Taking a macroeconomic perspective, Paul Welfens reflects what the findings of his book ‘An Accidental Brexit’ mean in light of new developments in the Brexit negotiations. He argues that if the true economic consequences had been known, the referendum would have turned out differently and shows the potential pitfalls of the ‘Global Britain’ approach to international trade.
The joint statement by PM May and President of the European Commission Juncker on 8 December declared: there is a basic agreement on the ‘Exit Treaty’, including a UK payment of £35 to £39 billion and the British promise to avoid a hard border regime in Northern Ireland. Hence, Stage II of the negotiations can start in the near future. An exit treaty opens up options to avoid a No-Deal Brexit which would bring a net welfare loss of approximately 16% of UK real income as estimated by the European Institute for International Economic Relations (Discussion Paper 234).
Economic consequences of Brexit
This figure already includes, as a gain, the assumed removal of UK import tariffs on agricultural products which could raise real income by 1% plus a UK-US transatlantic trade & investment agreement that could bring a rise of 2%. The income loss – in the sense of lower income growth relative to the benchmark of the UK remaining in the EU – would be spread over more than a decade and thus will not be felt dramatically in 2018/19. However, in both coming years, the inflation rate could be close to 3% due to a high devaluation of the Pound – as already seen in late 2017. The US stock market rally, the inflation-induced real wage reductions 2016/17 in the UK, the EU27 economic upswing, and global growth will all help the UK to avoid a recession in 2018/19, but the growth rate will be much lower than was expected in 2015. A comparison of the 2016-2020 forecast of the Office for Budget Responsibility implies – looking at the forecasted figures from Nov. 2015/Nov. 2017 – that Brexit is already responsible for an output loss of more than 4% in 2016-2020.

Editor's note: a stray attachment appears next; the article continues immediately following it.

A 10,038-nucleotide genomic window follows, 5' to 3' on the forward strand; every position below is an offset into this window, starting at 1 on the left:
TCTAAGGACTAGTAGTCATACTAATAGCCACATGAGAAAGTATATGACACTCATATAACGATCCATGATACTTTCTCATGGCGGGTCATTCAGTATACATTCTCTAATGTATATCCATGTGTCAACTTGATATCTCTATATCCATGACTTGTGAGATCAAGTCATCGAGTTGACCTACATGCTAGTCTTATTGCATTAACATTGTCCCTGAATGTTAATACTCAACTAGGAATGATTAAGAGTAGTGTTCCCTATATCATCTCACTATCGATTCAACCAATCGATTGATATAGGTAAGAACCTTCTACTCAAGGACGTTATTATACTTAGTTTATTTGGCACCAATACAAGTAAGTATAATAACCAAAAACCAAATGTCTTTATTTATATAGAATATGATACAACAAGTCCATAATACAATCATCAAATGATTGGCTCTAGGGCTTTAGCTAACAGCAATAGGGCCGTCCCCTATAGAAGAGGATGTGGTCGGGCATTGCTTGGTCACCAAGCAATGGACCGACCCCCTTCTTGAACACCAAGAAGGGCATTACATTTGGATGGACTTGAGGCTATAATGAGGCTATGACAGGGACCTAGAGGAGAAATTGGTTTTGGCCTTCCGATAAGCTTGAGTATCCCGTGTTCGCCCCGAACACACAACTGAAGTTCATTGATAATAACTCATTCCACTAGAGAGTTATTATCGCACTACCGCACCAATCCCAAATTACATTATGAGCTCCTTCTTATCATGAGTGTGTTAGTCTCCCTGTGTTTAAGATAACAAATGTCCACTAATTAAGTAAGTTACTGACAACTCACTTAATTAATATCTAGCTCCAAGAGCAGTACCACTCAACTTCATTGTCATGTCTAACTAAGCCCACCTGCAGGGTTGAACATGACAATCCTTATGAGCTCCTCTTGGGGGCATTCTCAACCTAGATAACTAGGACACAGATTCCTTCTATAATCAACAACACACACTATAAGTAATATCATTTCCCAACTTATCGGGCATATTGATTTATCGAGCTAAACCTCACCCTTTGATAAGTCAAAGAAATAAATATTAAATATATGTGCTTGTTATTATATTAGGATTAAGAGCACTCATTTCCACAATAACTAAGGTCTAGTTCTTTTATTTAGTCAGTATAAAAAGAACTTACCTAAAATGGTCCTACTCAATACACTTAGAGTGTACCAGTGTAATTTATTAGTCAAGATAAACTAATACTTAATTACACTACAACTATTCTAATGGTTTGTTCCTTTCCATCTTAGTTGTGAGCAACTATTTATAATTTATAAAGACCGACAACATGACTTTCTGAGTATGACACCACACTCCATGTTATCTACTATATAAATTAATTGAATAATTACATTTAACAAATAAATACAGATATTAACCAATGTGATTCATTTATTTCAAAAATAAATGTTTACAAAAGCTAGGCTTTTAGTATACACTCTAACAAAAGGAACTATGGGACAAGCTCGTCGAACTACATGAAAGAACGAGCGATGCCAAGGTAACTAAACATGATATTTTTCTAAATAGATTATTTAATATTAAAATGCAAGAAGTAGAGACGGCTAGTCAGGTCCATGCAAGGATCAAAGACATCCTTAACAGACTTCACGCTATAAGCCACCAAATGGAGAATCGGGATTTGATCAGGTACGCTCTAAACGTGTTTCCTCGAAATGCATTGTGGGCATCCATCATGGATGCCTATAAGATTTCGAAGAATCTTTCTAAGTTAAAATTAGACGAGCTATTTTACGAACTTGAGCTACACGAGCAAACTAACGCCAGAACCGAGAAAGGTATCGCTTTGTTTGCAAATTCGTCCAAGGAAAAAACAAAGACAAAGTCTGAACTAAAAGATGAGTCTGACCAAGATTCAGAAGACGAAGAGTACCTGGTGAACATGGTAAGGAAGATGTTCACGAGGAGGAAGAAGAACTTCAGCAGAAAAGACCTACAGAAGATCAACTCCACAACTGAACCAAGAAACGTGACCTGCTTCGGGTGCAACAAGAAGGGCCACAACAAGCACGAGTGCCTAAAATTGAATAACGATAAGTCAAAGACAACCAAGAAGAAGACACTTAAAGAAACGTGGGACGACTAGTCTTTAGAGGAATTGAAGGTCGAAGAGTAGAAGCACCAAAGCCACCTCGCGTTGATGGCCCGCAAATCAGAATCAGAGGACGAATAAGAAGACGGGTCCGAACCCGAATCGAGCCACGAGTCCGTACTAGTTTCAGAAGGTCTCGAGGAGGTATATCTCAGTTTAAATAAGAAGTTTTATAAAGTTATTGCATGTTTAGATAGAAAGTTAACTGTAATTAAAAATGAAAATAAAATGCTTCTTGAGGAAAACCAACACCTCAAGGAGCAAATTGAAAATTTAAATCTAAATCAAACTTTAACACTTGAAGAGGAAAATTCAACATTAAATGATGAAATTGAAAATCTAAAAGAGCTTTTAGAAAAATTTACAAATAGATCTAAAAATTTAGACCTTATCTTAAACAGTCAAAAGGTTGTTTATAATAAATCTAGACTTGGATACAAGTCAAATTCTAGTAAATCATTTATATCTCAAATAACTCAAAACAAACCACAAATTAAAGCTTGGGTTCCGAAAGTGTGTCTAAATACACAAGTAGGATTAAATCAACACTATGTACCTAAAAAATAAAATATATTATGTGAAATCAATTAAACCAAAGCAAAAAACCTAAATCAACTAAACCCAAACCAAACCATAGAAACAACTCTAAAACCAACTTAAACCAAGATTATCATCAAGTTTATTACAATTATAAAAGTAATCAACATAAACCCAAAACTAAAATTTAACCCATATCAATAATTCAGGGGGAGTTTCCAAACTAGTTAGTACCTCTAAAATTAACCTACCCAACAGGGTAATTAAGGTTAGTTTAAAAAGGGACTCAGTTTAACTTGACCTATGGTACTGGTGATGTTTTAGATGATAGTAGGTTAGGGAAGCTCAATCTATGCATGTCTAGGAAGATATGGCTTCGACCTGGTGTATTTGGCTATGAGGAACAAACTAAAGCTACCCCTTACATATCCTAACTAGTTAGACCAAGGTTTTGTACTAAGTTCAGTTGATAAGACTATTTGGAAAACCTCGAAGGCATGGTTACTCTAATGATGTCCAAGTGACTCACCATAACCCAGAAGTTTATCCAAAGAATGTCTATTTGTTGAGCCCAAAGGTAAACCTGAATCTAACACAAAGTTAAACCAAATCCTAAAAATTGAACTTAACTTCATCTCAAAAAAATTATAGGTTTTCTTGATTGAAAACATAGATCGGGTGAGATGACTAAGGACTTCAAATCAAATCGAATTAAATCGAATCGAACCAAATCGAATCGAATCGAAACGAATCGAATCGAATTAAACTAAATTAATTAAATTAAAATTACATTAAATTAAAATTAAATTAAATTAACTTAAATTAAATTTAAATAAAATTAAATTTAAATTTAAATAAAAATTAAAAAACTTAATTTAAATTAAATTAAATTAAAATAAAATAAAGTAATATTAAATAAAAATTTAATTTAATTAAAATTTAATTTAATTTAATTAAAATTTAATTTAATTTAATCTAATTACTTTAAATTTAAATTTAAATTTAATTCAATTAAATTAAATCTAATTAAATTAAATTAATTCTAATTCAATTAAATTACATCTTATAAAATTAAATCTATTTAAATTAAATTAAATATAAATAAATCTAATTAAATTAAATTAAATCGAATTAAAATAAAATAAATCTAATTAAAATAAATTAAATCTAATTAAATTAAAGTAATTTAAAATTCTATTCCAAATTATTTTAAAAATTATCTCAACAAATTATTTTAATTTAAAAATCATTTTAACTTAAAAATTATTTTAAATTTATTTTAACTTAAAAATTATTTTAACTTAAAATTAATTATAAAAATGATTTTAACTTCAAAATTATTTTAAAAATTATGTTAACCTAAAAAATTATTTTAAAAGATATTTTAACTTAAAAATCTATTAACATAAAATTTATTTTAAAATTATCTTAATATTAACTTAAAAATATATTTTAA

Even if one assumes a sectoral free trade agreement between the UK and the EU27, the income loss faced by the UK is at least 10%, a figure also found in the Treasury study (2016) on long-term UK benefits of EU membership. However, in the 16-page information brochure which the Cameron government mailed to all households in England during 11-13 April 2016, not a single word was mentioned regarding this key finding on the potential cost of Brexit. Had voters received the message that they could face a 10% income decline through Brexit, standard UK popularity functions – showing the link between disposable income growth and government popularity – imply that the result of an orderly referendum in 2016 would in fact have been 52.1% for Remain.